3.7in AA gun NOT used as AT gun

Discussion in 'Weapons, Technology & Equipment' started by Owen, Jul 12, 2006.

  1. Don Juan

    Don Juan Well-Known Member

    As far as I'm aware the 2 pounder APCBC was certainly produced in experimental form. The decision for the Ministry of Supply in 1940 was to go either full AP or full APCBC. This decision was dependent on whether they thought German tanks (which they had no captured examples of) would be armoured with face hardened armour or rolled homogenous armour. They predicted it would be the latter, and so productionised the AP round. Unfortunately they called it wrong.

    As for HE, there was already a solution with the 3" Howitzer, which was actually a very effective weapon for its limited range. As the 2 pounder AP couldn't penetrate the Pz.III frontally at more than 200 yards, the 3" Howitzer HE might even have made a better anti-tank weapon, strange as that might sound. There was an oversupply of the 3" Howitzer, and it was interchangeable with the 2 pounder, so it could have been adopted on a greater proportion of tanks than it was. I think RAC doctrine was the obstacle here.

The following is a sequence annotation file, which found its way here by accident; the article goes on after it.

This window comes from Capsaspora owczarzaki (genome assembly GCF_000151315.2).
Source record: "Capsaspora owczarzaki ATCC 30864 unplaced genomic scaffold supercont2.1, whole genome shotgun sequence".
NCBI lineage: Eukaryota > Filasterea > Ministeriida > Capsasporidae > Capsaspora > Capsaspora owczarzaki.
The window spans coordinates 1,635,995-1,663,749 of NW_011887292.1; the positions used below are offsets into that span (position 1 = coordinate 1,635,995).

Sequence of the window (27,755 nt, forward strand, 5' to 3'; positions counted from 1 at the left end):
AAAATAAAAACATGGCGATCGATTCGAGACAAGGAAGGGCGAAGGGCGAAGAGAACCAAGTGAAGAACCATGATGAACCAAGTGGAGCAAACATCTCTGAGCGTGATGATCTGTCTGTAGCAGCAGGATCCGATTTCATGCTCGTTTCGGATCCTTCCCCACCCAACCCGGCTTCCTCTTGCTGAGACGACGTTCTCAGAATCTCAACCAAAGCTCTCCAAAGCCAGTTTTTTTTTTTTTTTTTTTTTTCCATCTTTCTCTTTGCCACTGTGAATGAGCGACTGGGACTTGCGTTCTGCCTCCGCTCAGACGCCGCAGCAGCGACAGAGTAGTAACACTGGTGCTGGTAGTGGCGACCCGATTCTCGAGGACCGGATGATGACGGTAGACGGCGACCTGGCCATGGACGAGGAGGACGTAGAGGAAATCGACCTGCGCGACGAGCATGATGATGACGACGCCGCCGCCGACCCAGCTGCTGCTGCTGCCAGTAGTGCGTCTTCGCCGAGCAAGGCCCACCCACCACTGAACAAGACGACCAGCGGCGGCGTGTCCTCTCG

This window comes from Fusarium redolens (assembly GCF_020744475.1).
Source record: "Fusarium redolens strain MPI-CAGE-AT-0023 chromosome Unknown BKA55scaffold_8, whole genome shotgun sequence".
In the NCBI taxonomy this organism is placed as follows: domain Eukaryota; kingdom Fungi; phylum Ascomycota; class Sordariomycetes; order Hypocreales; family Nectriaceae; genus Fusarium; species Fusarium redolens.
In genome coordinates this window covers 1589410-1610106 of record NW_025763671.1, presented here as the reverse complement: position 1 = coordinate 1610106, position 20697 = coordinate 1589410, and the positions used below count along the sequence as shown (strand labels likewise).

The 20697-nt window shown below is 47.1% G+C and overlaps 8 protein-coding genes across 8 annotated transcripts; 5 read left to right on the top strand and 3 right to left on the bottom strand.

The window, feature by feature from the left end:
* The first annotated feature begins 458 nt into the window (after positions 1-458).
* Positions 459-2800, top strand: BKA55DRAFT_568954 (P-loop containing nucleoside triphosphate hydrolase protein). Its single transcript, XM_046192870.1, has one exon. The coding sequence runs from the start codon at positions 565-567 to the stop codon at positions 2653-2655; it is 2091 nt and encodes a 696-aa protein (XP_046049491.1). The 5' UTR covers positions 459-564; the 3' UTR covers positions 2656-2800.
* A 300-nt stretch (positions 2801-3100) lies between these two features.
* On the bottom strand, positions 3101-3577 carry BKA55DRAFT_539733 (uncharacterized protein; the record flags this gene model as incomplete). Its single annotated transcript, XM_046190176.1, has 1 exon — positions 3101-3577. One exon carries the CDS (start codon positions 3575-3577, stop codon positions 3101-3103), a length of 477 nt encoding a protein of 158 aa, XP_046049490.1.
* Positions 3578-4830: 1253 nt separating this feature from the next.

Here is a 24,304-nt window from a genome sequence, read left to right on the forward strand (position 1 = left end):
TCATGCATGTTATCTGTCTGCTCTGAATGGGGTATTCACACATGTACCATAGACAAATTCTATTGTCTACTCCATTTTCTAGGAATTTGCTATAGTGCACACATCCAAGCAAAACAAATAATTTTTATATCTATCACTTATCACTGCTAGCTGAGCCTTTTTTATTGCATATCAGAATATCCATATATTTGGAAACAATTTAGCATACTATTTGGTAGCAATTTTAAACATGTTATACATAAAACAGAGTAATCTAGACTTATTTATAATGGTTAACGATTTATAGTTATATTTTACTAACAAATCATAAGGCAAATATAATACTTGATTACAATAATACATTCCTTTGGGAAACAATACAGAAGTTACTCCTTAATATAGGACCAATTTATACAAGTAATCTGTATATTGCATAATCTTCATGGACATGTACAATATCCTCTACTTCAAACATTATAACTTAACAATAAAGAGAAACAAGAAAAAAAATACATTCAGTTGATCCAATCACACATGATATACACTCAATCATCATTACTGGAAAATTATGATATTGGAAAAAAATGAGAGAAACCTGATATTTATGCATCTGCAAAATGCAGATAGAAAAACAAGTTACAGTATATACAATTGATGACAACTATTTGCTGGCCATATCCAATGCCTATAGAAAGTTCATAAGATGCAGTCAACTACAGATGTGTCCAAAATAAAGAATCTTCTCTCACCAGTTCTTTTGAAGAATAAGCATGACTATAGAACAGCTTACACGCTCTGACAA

Anyway, sorry for going OT everyone...
     
  2. Rich Payne

    Rich Payne Rivet Counter Patron 1940 Obsessive

    Germans at the time and indeed German eBay sellers frequently claim 'beute' to be British (or 'English', they understand no difference). In the case of the former, it brings kudos (British material was harder to capture and inevitably scarcer than French) and for the latter, it will bring more favourable results and a higher price if the buyer accepts the assessment.

    Why would the Germans have been reluctant to use Dutch ordnance ? Captured Dutch transport was used immediately and much was captured before it could be deployed.

    I've travelled through Northern France multiple times per year over the last twenty years and I just cannot see this photograph as being near Dunkirk (where the British had no time to build anything) nor is it on the Gort line where the BEF had spent the winter of 1939/40 building and reinforcing concrete emplacements.